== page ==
HOUSTON — Try to tell Isaiah Taylor he was insane for leaving Texas after his junior season, and he’d laugh at you. For those who think he spends his days wallowing in regret, forget it.
Taylor emerged from the UT locker room Saturday and flashed his electric smile inside Toyota Center. He was the only Longhorn past or present who was smiling after Texas suffered a 77-74 loss to Arkansas in a game dubbed the Lone Star Shootout.
“Right now, I’m doing OK. I’m doing pretty good,” said Taylor, who plays for the Rio Grande Valley Vipers, the Houston affiliate of the NBA Development League.
“It’s kind of like a grind, and that’s the kind of culture I came from,” he said. “People look at the D-League as kind of a setback, but I think ever since I got there my numbers have been getting better.”
Had Taylor stayed at Texas for his senior season, he’d be the Horns’ go-to offensive force and easily one of the best players in the Big 12. The explosive 6-foot-2 guard would also be a good influence on freshman guards Andrew Jones and Jacob Young.
But Taylor left Austin after averaging 15 points and five assists last season. He went undrafted but quickly signed as a free agent with the Rockets, his new favorite team in his adopted hometown. The California native spent his high school days at The Village School in Houston.
Taylor went through preseason camp with the Rockets before getting assigned to Rio Grande Valley. He signed a two-year contract worth $1.4 million, but only $50,000 was guaranteed.
“I kind of got my feet wet, and now that I’m in the D-League, I can show what I can do,” Taylor said. “I’ve always had confidence. But now I’m learning who I am and what I can do in this league.
“Honestly, not being drafted, most people are devastated,” he added. “For me, it was like, ‘Whatever.’ I’m going up against a lot of people who got drafted in the D-league, and I think the numbers are showing who the better person is.”
The big question about Taylor’s pro potential was his 3-point shooting ability. He shot 29 percent from beyond the arc in three seasons with the Longhorns. That’s a below-average total for a future pro, truth be told.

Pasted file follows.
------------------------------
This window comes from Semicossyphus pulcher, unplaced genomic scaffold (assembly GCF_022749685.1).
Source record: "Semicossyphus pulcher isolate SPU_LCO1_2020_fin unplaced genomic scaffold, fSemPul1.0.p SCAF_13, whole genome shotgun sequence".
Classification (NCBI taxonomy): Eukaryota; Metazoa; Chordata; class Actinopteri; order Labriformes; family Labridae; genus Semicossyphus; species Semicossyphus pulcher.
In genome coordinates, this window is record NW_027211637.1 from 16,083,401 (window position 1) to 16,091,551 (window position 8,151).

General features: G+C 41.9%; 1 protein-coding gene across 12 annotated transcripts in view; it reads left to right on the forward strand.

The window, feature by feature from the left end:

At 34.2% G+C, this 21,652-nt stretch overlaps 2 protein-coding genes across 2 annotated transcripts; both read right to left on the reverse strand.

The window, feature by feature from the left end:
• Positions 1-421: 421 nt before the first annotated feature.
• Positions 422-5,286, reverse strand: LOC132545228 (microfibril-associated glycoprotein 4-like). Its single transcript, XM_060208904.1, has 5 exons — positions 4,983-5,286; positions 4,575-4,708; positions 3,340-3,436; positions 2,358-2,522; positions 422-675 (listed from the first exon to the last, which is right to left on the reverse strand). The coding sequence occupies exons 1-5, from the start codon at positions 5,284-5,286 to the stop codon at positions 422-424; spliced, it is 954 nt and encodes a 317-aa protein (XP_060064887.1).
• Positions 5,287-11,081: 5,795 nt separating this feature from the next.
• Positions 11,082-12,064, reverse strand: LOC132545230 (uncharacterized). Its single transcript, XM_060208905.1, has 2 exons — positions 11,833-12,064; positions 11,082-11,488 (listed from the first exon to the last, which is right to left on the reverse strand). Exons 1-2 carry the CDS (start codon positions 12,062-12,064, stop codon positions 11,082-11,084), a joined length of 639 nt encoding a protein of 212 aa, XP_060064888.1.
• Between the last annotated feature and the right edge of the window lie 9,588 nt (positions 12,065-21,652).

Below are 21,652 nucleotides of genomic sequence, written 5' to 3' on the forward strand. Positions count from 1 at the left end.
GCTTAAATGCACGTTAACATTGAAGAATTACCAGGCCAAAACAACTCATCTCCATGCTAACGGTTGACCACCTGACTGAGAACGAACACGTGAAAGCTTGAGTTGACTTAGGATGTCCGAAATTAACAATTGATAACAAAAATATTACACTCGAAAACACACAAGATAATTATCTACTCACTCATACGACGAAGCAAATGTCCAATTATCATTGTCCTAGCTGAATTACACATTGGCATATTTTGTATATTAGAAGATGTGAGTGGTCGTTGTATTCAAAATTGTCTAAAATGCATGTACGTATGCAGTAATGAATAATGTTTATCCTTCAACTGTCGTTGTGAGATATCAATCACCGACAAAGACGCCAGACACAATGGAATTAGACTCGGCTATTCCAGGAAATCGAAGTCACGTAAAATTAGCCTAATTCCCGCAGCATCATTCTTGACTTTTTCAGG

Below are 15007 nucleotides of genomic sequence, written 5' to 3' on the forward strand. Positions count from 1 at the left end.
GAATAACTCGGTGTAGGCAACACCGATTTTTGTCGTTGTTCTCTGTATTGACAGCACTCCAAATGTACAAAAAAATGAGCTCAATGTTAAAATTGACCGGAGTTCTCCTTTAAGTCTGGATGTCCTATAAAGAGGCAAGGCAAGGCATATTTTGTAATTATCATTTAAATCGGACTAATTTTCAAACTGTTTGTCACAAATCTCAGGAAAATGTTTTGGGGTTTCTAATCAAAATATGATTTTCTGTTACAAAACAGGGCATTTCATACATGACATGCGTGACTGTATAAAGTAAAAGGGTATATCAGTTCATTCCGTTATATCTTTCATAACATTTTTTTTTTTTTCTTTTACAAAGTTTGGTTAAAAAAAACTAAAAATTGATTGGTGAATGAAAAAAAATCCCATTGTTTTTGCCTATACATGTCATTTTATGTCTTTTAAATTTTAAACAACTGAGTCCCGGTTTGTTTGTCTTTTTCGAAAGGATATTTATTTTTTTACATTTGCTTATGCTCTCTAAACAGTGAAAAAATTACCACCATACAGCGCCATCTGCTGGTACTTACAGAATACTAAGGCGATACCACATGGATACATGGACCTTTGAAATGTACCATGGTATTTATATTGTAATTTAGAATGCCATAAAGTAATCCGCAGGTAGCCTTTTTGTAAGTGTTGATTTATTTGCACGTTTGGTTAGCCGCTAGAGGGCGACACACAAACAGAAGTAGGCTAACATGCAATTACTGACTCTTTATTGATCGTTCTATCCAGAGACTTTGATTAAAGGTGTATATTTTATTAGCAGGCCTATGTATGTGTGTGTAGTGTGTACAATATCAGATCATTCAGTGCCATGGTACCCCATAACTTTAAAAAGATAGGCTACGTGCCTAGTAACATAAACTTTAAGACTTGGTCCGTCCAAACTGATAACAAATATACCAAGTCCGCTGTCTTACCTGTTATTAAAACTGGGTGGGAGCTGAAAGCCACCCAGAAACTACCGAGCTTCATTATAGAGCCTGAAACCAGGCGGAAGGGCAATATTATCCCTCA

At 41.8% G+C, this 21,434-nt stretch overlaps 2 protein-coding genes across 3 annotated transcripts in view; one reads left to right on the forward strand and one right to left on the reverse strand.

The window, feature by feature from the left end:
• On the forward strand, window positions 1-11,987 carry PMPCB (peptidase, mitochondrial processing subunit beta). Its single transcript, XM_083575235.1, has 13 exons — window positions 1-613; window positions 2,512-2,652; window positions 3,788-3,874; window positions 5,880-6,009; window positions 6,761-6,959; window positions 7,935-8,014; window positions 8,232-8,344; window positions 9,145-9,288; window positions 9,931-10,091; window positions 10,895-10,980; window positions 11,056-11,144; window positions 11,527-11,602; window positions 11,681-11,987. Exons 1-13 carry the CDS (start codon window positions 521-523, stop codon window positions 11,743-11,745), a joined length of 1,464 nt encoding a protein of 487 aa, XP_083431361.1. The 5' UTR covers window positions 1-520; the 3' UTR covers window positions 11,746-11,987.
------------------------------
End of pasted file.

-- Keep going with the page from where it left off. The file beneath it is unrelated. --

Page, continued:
After countless hours in the gym, Taylor shot 45 percent from 3-point range in six games this season for the Vipers. He has gone 4 for 8 from downtown twice already this season. Taylor is averaging 25.7 points and shooting almost 55 percent overall. He’s currently working through an undisclosed injury.
“He’s been great for us,” Vipers coach Matt Brase told the McAllen Monitor last month. “He’s a fast point guard who’s strong. He’s great at getting to the rim, and in terms of my interactions with him, he’s a competitor who wants to win and who has a great spirit for the game.”
The biggest adjustment is dealing with life in the D-League. At Texas, players fly on charter planes and stay in top-flight hotels. D-Leaguers ride the bus sometimes and play before sparse crowds.
“I thought there was a lot of egos in college,” Taylor said. “In the D-League, it’s crazy. You’d come to some of our practices, you wouldn’t believe some of the stuff.”
Taylor flirted with the idea of going pro after his sophomore season but stayed because of Texas coach Shaka Smart. The two have grown close the past two years.
If the current Longhorns buy into Smart’s plan, the program will be in great shape in the future, Taylor said.
“I wish I had Shaka all throughout college. He was great,” Taylor said. “He changed my perception on basketball and just on my teammates altogether. He made me believe things that he was advocating for me for the team. I was bought in real quick to whatever his plan was, each game plan and stuff like that.”
Contact Brian Davis at 512-445-3957. Email email@example.com.